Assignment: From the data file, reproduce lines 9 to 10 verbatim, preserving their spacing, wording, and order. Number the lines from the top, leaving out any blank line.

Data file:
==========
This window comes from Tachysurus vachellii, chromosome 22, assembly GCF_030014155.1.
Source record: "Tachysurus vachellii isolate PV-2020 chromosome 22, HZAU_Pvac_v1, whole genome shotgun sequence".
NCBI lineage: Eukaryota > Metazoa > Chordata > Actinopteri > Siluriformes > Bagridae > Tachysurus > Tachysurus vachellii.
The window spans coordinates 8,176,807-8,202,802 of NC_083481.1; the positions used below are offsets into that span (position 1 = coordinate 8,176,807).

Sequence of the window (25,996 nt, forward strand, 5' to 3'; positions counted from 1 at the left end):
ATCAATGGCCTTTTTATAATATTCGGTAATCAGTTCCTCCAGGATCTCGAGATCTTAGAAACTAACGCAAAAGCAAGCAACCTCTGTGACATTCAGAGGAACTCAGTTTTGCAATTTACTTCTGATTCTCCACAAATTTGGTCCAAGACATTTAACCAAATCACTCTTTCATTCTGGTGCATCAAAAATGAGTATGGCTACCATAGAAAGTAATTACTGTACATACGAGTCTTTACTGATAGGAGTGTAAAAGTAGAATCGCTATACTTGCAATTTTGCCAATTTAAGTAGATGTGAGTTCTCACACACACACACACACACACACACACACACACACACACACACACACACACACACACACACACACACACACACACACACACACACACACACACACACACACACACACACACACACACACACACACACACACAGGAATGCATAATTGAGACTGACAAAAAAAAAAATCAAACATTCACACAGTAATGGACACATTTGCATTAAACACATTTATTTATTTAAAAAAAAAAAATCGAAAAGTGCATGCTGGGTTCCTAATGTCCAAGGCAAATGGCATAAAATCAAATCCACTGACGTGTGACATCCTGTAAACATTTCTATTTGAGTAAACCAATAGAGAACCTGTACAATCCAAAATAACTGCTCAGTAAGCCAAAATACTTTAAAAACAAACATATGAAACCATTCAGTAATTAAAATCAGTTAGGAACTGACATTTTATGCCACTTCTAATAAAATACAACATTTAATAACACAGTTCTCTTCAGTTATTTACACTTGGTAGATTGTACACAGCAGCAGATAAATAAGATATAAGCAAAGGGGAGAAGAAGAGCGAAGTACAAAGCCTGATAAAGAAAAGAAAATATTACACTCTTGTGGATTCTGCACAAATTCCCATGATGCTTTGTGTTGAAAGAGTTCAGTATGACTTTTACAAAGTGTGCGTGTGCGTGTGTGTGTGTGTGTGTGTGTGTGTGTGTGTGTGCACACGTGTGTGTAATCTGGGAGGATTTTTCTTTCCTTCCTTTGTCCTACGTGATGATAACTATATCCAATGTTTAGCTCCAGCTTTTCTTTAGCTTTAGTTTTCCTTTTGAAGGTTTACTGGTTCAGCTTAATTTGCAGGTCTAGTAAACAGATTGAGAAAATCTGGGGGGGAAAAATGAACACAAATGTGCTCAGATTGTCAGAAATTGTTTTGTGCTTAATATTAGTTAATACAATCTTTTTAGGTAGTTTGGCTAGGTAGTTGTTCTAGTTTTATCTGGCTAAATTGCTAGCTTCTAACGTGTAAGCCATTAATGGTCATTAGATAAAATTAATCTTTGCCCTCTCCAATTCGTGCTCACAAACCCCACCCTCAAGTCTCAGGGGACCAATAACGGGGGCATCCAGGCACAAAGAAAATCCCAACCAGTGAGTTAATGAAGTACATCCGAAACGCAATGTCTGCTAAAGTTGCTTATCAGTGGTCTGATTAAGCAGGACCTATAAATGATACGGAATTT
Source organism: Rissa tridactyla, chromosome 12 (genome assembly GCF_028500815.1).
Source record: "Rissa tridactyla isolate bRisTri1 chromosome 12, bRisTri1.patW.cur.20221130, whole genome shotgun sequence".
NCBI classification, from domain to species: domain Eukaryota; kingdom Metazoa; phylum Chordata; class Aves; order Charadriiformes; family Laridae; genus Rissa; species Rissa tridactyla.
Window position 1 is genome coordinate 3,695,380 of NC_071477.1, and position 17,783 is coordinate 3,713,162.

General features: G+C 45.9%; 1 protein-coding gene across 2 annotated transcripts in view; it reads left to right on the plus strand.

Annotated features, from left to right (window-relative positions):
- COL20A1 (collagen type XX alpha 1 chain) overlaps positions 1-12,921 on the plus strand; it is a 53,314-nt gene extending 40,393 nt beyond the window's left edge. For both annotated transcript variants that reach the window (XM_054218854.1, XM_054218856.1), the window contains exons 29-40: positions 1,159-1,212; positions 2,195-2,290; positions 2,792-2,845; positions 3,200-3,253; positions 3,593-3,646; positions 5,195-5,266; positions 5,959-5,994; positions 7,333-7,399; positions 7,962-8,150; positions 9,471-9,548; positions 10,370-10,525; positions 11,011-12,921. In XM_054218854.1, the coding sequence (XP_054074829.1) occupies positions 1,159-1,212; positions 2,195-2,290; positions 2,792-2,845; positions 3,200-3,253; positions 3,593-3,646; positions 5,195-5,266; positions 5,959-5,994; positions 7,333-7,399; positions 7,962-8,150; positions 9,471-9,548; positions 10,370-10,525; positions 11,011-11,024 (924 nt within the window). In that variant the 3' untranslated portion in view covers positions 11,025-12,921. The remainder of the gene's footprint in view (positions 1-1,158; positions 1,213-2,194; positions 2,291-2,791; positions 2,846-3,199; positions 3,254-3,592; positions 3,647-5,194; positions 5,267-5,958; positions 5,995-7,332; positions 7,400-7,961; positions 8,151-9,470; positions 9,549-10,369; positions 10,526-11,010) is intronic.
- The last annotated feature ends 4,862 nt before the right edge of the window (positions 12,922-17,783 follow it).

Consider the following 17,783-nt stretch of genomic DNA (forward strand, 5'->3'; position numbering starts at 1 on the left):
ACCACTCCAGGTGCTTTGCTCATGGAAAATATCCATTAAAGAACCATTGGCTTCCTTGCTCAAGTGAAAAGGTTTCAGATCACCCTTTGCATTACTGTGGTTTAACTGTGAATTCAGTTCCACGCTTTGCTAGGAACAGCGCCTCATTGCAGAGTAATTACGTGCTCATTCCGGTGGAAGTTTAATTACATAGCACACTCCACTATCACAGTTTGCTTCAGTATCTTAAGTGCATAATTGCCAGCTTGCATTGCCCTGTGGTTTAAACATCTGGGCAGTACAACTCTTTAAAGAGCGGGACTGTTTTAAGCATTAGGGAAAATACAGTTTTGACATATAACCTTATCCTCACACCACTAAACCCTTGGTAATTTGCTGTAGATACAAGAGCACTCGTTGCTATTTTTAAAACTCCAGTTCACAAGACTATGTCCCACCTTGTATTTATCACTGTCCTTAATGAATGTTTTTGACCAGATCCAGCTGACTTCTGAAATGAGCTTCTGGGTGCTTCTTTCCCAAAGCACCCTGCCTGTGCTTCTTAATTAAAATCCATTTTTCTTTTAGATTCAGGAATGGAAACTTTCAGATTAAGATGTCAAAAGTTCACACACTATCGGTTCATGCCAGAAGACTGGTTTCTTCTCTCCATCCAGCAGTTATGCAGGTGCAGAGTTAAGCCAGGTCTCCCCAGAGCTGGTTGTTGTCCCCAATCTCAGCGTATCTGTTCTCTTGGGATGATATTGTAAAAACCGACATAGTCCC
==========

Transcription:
NCBI classification, from domain to species: domain Eukaryota; kingdom Metazoa; phylum Chordata; class Aves; order Charadriiformes; family Laridae; genus Rissa; species Rissa tridactyla.
Window position 1 is genome coordinate 3,695,380 of NC_071477.1, and position 17,783 is coordinate 3,713,162.